Posted by Linda Gross | April 22, 2015 | Under LCG Blog

I remember the very first earth day in 1970.  Although my memories are vague, it made an impression on me.

I was a senior in high school, and I remember going down to Earth Day’s NYC headquarters in advance of the event.  It was not that big, and was crammed full of papers, flyers, hand written to do lists and people were coming and going constantly.  I spent some time with friends making signs for what would turn out to be an incredible first Earth Day turnout; the crowd was estimated at about a million. The mayor at the time was John Lindsay, and he agreed to shut down Fifth Avenue for the march, in addition to allowing people to flow freely through Central Park.  The main organizers of the NYC event – Fred Kent, Pete Grannis, and Kristin and William Hubbard – got a lot of help from the Mayor’s office, even using some of the Mayor’s own staff to help with the huge organizing task.

Many people who participated, even in a small way, in the first Earth Day were changed forever by the experience.

NYC Earth Day organizer Pete Grannis, for example, went on to become a Democratic member of the NYS Assembly from Manhattan’s Upper East Side and Roosevelt Island (for about 30 years), where he was always an environmental advocate.  After the Assembly, he became Commissioner of the NYS Department of Environmental Conservation where, in May 2007, he instituted a new Climate Change Office. He left behind this remembrance of the first Earth Day on the NYS Office of DEC’s online magazine NYS Conservationist.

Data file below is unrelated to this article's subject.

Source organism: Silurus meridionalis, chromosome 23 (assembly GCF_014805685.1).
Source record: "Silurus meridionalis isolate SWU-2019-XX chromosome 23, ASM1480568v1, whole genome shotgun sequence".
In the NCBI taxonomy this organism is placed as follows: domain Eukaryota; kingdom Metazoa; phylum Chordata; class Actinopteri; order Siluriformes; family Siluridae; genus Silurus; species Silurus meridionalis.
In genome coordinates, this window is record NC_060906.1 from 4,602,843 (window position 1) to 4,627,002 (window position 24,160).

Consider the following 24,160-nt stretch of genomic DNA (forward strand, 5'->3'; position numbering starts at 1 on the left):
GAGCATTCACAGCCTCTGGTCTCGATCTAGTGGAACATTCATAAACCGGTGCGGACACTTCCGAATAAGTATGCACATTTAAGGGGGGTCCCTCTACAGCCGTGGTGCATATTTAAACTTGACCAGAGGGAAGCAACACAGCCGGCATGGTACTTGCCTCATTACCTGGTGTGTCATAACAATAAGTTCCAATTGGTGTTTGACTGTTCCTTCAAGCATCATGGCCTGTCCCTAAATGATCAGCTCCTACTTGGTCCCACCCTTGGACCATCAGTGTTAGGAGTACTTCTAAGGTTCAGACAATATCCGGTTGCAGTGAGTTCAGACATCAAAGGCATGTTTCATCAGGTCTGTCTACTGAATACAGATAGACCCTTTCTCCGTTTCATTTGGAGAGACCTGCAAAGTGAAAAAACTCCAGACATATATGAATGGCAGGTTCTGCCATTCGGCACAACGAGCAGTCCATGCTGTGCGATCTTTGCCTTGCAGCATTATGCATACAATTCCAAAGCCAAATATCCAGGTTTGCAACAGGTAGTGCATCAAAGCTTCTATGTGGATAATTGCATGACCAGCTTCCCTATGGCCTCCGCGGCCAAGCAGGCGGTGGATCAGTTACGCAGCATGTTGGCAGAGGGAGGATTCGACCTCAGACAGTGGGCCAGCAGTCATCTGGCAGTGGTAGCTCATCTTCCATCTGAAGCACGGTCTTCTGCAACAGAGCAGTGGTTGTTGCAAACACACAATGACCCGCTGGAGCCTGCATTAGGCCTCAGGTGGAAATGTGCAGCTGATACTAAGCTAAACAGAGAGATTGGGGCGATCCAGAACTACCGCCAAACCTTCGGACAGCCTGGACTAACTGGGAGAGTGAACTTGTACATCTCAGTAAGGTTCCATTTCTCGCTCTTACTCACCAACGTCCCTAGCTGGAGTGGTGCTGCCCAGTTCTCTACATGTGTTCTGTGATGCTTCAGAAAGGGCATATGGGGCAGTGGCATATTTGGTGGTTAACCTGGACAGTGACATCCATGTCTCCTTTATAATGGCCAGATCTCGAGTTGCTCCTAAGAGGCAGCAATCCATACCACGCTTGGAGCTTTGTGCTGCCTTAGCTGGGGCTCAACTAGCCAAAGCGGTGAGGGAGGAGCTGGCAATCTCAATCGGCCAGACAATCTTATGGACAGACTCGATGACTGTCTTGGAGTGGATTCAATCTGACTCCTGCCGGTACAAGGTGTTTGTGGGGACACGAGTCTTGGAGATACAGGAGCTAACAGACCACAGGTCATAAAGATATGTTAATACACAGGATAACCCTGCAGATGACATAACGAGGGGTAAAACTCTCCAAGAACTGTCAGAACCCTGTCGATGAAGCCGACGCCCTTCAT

As for me, I can’t say for sure what specific impact this event had on my life, but, here I am today, heading up this progressive pr firm and helping, among other worthy organizations, people and causes, an incredible Climate Change scientist, Professor Micha Tomkiewicz.  He writes a great, science-based blog on Climate Change called Climate Change Fork.  Here’s his latest blog, focused on Earth Day.

For me on this Earth Day, I’ll reminisce about that first Earth Day for a bit, but I’ll continue to honor its lasting legacy by making sure that Professor Tomkiewicz’s  voice – and the voices of those who know that we must act now on global warming – get heard loud and clear.  What will you do for Earth Day and beyond?

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